She Said/She Saw

She Said/She Saw - Norah McClintock The dual POVs in She Said/She Saw are represented in quite an interesting manner. Kelley's narration is presented in the form of a screenplay, and Tegan's narration is presented in the typical novel format. These alternating perspectives also create a more complete picture of the crime and its effects on the community, and also paint Tegan as an unreliable narrator.

Tegan and Kelly weren't the easiest characters to like. I sympathized with their situations, but the way that they treated one another was awful. I understand that siblings don't always get along - after all, I do have a younger brother - but they were just so self-absorbed and that I wanted to reach into the book and force them to help each other.

The mystery aspect of the story was fairly disappointing. There were very few viable suspects since all of the supporting characters were rather one-dimensional and had no motives. Granted that also meant that I didn't piece together who the killer was until the very end, when the characters sat down and pieced together what they saw and knew to determine the reasons why Tegan's friends were murdered, but the lack of suspicious characters dramatically decreased the amount of suspense present in the story.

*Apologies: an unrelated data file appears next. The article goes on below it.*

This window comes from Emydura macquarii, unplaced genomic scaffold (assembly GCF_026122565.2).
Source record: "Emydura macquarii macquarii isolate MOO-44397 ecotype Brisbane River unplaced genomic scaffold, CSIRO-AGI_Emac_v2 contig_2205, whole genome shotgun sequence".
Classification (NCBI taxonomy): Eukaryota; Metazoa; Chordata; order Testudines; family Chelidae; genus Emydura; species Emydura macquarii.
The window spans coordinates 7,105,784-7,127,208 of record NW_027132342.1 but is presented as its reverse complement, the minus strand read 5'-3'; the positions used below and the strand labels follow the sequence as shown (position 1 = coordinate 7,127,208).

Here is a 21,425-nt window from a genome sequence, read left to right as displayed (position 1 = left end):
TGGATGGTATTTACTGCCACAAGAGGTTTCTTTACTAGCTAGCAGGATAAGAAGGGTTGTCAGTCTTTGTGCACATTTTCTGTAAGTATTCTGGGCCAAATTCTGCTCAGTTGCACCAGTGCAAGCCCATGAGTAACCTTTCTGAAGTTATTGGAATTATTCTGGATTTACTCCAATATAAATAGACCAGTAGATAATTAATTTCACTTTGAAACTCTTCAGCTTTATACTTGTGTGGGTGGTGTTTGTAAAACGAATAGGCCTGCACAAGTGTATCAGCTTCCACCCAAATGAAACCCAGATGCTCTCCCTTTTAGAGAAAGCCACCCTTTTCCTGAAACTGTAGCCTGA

Overall, She Said/She Saw was merely an okay read. It had the potential to be an interesting story, but ultimately fell flat due to a combination of unlikeable characters and a lack of suspense.

This review can also be found at The In-Between Place.